BACKGROUND/AIMS Common variable immunodeficiency (CVID) is an immunological disorder characterised by defective antibody production. Patients with CVID have a high risk of gastric cancer. It has been suggested that gastric cancer results from an interaction between environmental factors and a genetic predisposition. The role of Helicobacter pylori as an environmental factor in gastric carcinogenesis is of current interest. Moreover, p53 gene mutations have been reported in gastric cancer. This study focuses on the gastric pathology of patients with CVID and correlation with H pyloriinfection.
METHODS Thirty four consecutive dyspeptic patients with CVID (mean age 49.6 years, range 14–72; 17 men) were included in the study. An upper gastrointestinal endoscopy was performed and biopsy specimens were taken from the antrum, incisura angularis, and gastric body. Biopsies were used for histological assessment, to identify the presence of H pylori, and to evaluate p53 overexpression.
RESULTS H pylori infection was detected in 14/34 (41%) patients. Chronic active gastritis involving both antrum and body was observed more frequently in H pylori positive (79%) thanH pylori negative (20%) patients (p = 0.001). Similarly, a histological feature of multifocal atrophic gastritis was found more frequently in infected (50%) than uninfected patients (10%) (p = 0.012). In addition, one case of gastric adenocarcinoma and another of notable dysplasia were observed in theH pylori positive group. Overexpression of p53 was found in six (18%) patients, including one with normal gastric mucosa.
CONCLUSIONS It can be hypothesised that both H pylori and p53 alterations play a role in the gastric carcinogenesis of patients with CVID.
- common variable immunodeficiency
- Helicobacter pylori
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Common variable immunodeficiency (CVID) is a heterogeneous group of immunological disorders characterised by defective antibody production and decreased serum immunoglobulins.1The hypogammaglobulinaemia is due to the failure of B cells to differentiate into immunoglobulin-secreting plasma cells,2although the mechanism responsible for B-cell differentiation failure in these patients has still not been fully clarified.3Patients with CVID have an increased risk of contracting infection along the respiratory and gastrointestinal tracts.4 In addition, the incidence of gastric cancer in such patients is 50-fold higher than in the general population.5
There is evidence that H pylori causes chronic active gastritis,6 and a correlation has also been found between Helicobacter pylori infection and atrophy with intestinal metaplasia in the stomach.7 8Indeed, recent studies have estimated a 4.5–9-fold increased risk of intestinal metaplasia in patients with this bacterial infection.9-11 Moreover, chronic atrophic gastritis with intestinal metaplasia is widely recognised as being the most prevalent precursor of intestinal type gastric carcinoma.12 13 In addition, H pylori has been classified as a group I carcinogen by the International Agency for Research on Cancer.14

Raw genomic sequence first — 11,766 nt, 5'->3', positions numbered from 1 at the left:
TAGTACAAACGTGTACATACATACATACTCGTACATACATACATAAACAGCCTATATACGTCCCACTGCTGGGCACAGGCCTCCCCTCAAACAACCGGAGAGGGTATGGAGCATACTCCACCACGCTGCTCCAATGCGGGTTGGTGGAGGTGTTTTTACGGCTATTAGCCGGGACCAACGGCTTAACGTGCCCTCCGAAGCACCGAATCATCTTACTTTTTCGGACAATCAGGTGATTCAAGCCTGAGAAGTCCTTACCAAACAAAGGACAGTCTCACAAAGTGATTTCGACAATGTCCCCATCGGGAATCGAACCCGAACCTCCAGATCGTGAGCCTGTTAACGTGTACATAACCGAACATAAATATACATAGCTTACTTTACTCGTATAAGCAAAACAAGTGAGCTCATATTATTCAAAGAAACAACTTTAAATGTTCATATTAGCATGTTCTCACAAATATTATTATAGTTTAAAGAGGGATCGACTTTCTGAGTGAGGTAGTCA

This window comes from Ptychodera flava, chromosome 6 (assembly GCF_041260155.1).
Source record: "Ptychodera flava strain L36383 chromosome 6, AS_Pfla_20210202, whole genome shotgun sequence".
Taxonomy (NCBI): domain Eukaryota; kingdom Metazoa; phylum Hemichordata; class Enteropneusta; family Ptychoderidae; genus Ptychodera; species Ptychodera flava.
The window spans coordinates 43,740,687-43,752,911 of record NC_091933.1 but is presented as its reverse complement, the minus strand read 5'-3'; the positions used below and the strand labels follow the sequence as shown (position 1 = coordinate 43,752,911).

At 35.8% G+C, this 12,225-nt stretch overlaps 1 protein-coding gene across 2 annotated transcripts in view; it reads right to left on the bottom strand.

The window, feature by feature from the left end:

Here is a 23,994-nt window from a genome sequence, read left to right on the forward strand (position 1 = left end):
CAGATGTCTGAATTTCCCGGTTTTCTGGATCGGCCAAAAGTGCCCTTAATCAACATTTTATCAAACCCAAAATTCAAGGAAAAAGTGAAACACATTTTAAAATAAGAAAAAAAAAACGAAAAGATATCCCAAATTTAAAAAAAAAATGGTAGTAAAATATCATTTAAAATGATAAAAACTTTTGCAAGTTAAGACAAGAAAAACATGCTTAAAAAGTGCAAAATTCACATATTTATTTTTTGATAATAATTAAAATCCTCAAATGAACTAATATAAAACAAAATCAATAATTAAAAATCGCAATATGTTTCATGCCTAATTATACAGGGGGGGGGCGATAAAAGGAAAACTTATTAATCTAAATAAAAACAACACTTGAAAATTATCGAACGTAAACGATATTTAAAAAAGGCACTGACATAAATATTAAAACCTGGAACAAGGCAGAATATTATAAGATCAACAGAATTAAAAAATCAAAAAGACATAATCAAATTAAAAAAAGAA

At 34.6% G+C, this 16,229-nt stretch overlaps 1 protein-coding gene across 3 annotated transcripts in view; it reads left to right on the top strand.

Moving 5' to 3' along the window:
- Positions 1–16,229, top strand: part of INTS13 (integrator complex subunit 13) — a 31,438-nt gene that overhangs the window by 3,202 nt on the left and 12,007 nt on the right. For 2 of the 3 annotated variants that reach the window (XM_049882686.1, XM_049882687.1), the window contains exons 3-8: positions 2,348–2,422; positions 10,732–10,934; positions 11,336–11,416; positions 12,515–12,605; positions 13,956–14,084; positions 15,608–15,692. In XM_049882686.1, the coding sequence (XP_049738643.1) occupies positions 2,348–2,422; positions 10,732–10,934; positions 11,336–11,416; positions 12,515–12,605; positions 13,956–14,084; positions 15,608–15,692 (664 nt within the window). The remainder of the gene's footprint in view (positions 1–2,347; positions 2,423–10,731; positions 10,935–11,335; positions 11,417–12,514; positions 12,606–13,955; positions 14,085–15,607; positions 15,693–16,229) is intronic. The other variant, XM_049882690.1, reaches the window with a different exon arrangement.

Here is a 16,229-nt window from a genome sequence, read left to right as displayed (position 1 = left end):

Gastric cancer, like many other types of cancer, probably results from an interaction between environmental factors and a genetic predisposition. Several alterations in tumour suppressor genes (p53, APC, DCC) have been described in human gastric specimens.15 In addition, p53 point mutations have been reported not only in gastric cancer but also in precancerous lesions, suggesting that mutation of the p53 gene is an early event in gastric carcinogenesis.16 17 Few data exist to date on the role of H pylori in the gastric pathology of patients with CVID. Teahon et al 18 found atrophic gastritis with dysplasia in one patient with CVID infected by H pylori, and Shirley et al 19 described the early appearance of atrophic gastritis in two children with agammaglobulinaemia and H pylori infection. Misbah et al 20 showed that regular administration of immunoglobulin failed to make any impact on the atrophic gastritis and H pyloriinfection in a patient with CVID. On the other hand, no data on the overexpression of p53 in patients with CVID are available in the literature.
This study aimed to assess both histological alterations and p53 overexpression in the gastric mucosa of patients with CVID, and to correlate these findings with H pyloriinfection.
Thirty four dyspeptic patients (mean age 49.6 years, range 14–72; 17 men) out of 65 with CVID, regularly referred to our Day Hospital for Immunodeficiencies, were included in the study. Dyspepsia was considered present when the patient complained of at least one of the following symptoms: discomfort in the upper abdomen, epigastric pain, heartburn, nausea/vomiting, delayed digestion, belching. Diagnosis of CVID was made as described elsewhere.21 All patients were undergoing long term treatment (median eight years; range 1–15) with intravenous immunoglobulin (mean 150 mg/kg; range 100–250) at two weekly intervals, and antibiotics, if necessary. An upper gastrointestinal endoscopy was performed and biopsy specimens were taken from the antrum, incisura angularis, and the gastric body (three specimens for each site), as recommended in the updated Sydney System classification of gastritis.22 Further biopsies were performed on gastric lesions, when present. H pylori infection was detected by the rapid urease test (CP-test; Yamanouchi, Milan, Italy) and histology (Giemsa modified staining). Patients were considered to be H pyloripositive if the CP-test was positive and/or bacteria were identified on histological examination. Haematoxylin and eosin staining was performed for histological assessment. Biopsy samples showing incomplete intestinal metaplasia were stained with Alcian blue, pH 2.5/periodic acid/Schiff reagent and high iron diamine Alcian blue, pH 2.5, in order to identify subtypes (II or III) of intestinal metaplasia.23